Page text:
The Most Self-Sabotaging Word You Use Every Day

by Crystal Belle on November 5, 2011

This word is used so often, it’s almost invisible. Everyone uses it, yet we have no idea how disempowering it is.

Have you ever said these things, to others or to yourself?

“I should go to the store.”

“People should be more friendly.”

“I know I shouldn’t eat this, but it’s so good.”

“He should’ve looked both ways! We could’ve been killed.”

“She should never have said that to me.”

“I should be a better wife/ sister/friend/daughter.”

“I shouldn’t be so hard on her.”

“He shouldn’t have yelled at me.”

The variations are endless. We pepper our vocabulary with should so often, we don’t even notice it. Once you start to pay attention, it will astound you how often we use it.

How “Should” Steals Your Power

The word “should” is draining your power and sapping your energy. Using it is like having a slow leak on your system. Every time you say it, more and more of your present, powerful, mindful energy gets wrapped up in an untrue story.

Using the word “should” in the past is a denying reality. Whatever happened or didn’t happen is done. It’s over. We’re here now, not back there. There’s nothing you can do in the past, and spending time regretting it now robs you of your present of the power to act.

Solution:

Instead of saying, “I should’ve said that” or “I shouldn’t have eaten that,” or “she shouldn’t have done that!” you can say, “I’ve made the decision to do that before, and I don’t think I’ll make that decision again.” Or, “I’d love to do things differently next time.” Or “I’m planning a new approach.” Or, “Her actions caused problems we’re dealing with now.” Or “because she did that, we need to respond in this way.”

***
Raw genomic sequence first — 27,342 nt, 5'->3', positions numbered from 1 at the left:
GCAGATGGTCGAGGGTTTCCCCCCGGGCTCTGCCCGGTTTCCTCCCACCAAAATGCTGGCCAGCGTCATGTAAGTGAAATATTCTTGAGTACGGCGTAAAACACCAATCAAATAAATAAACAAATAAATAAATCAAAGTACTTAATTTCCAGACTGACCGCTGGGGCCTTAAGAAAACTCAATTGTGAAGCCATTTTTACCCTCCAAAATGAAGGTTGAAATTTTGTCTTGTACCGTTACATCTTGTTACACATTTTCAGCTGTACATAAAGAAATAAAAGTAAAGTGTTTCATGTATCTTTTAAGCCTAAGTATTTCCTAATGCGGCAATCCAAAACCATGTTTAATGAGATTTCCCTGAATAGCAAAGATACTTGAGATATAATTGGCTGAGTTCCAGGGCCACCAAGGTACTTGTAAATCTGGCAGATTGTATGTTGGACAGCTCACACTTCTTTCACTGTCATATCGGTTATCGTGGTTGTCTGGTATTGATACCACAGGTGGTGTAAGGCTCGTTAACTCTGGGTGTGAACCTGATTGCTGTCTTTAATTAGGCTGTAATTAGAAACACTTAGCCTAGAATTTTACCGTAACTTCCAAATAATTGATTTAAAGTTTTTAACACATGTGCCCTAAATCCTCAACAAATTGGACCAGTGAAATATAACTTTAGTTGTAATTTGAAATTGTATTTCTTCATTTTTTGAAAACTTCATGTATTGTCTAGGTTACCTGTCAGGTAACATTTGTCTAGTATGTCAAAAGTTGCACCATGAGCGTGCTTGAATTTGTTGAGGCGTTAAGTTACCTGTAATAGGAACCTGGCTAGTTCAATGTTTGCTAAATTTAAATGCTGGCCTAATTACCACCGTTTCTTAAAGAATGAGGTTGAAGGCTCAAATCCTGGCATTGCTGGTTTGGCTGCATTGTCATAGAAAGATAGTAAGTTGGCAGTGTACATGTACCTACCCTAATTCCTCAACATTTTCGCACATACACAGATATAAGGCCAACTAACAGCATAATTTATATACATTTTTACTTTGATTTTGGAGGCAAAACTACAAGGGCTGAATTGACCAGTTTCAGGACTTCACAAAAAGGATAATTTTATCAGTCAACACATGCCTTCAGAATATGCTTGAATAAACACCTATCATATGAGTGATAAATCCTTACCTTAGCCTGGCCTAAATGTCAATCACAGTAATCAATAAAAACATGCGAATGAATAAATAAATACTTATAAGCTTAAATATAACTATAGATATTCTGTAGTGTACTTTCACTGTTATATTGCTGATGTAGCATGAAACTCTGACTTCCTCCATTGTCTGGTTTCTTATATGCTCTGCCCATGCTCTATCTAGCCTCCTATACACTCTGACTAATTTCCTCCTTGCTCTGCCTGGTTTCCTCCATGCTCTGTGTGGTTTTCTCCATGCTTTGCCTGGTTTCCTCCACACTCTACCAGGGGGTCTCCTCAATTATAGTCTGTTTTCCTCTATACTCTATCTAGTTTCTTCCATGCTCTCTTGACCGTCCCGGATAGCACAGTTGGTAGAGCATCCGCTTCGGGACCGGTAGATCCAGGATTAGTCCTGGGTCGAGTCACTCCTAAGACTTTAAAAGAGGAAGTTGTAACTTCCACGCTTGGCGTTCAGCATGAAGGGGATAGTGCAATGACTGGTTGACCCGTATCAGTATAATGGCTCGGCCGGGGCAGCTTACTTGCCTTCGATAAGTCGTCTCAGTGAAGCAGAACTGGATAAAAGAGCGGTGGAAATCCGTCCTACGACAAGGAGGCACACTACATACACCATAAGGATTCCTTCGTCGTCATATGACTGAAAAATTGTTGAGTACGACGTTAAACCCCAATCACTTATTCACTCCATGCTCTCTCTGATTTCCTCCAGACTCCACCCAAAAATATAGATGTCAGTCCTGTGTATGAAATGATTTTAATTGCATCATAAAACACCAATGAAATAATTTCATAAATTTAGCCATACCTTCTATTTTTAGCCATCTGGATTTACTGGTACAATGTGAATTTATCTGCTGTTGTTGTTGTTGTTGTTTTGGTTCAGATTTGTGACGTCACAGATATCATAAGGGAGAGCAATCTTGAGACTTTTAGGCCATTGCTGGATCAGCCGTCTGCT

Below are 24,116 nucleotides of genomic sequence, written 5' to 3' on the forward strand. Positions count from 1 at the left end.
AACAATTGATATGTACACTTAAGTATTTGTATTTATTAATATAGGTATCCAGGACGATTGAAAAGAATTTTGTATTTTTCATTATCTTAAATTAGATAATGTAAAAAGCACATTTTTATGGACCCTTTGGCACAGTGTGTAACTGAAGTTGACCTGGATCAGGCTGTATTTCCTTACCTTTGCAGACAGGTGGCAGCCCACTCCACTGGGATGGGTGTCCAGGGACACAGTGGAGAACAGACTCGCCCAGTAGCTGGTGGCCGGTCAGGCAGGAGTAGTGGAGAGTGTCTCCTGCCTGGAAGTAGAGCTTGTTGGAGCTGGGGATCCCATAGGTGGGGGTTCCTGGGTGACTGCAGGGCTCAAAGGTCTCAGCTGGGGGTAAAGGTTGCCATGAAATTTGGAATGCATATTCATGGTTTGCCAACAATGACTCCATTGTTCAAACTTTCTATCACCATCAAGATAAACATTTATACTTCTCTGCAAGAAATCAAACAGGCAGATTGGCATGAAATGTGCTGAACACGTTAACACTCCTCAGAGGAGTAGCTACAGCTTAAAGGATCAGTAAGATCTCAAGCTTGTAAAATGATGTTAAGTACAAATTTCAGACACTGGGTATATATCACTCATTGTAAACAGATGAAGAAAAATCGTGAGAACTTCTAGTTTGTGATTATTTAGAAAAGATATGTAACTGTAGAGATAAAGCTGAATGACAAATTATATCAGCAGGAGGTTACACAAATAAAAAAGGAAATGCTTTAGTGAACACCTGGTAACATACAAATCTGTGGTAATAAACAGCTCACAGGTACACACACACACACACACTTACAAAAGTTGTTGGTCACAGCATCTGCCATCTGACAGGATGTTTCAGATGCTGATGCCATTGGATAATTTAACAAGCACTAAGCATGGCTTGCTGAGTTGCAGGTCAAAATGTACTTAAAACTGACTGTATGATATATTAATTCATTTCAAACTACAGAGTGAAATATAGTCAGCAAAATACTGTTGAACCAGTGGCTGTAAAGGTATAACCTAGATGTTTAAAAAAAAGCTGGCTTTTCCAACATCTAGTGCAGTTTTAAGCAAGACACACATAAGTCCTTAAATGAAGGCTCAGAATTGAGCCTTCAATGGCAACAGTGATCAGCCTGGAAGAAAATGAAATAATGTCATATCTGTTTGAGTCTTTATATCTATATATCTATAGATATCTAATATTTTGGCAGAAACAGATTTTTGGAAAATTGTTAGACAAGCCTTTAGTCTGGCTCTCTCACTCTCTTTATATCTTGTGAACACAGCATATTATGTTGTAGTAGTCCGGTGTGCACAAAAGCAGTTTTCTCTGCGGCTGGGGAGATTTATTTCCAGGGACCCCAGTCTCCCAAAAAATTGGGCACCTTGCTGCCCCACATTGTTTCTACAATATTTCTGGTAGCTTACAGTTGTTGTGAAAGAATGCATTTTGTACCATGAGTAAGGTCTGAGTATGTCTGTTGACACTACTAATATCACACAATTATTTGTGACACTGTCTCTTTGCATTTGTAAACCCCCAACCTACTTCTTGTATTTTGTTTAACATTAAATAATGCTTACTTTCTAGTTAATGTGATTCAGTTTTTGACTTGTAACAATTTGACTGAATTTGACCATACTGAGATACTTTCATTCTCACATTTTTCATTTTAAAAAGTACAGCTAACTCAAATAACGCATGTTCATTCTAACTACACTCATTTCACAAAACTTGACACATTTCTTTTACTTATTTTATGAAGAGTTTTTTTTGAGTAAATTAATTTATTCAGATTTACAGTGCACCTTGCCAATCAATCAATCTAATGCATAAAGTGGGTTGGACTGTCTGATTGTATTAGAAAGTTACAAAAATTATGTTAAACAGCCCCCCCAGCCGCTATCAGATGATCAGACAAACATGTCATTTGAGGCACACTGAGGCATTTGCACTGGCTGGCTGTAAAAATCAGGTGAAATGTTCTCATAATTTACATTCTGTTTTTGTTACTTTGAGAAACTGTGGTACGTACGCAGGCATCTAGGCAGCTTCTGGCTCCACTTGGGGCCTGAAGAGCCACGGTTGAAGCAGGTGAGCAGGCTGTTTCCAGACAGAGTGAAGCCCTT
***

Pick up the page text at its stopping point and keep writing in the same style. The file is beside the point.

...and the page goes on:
“Should” in the future is also disempowering. It says, “I feel obligated to do something whether or not I want to do it.” Or, “I’m burdening my future self with this thing.”

Solution:

If you truly want to do a thing, say, “I plan to do it. I want to do it. I would love to do it.”

And if you don’t? Be honest. “Mary wants me to do X, but I don’t want to. I haven’t decided how to handle that, yet.”

Now all that’s left is a decision. “How to handle it” is a decision you can make. Your decision can be to do nothing if you want! But it’s still a decision. There’s no should, no obligation. You’re very present and honest and powerful.

“Tension is who you think you should be. Relaxation is who you are.” -Proverb

The Suffering Behind Should

Anytime you use the word should you’re causing yourself pain.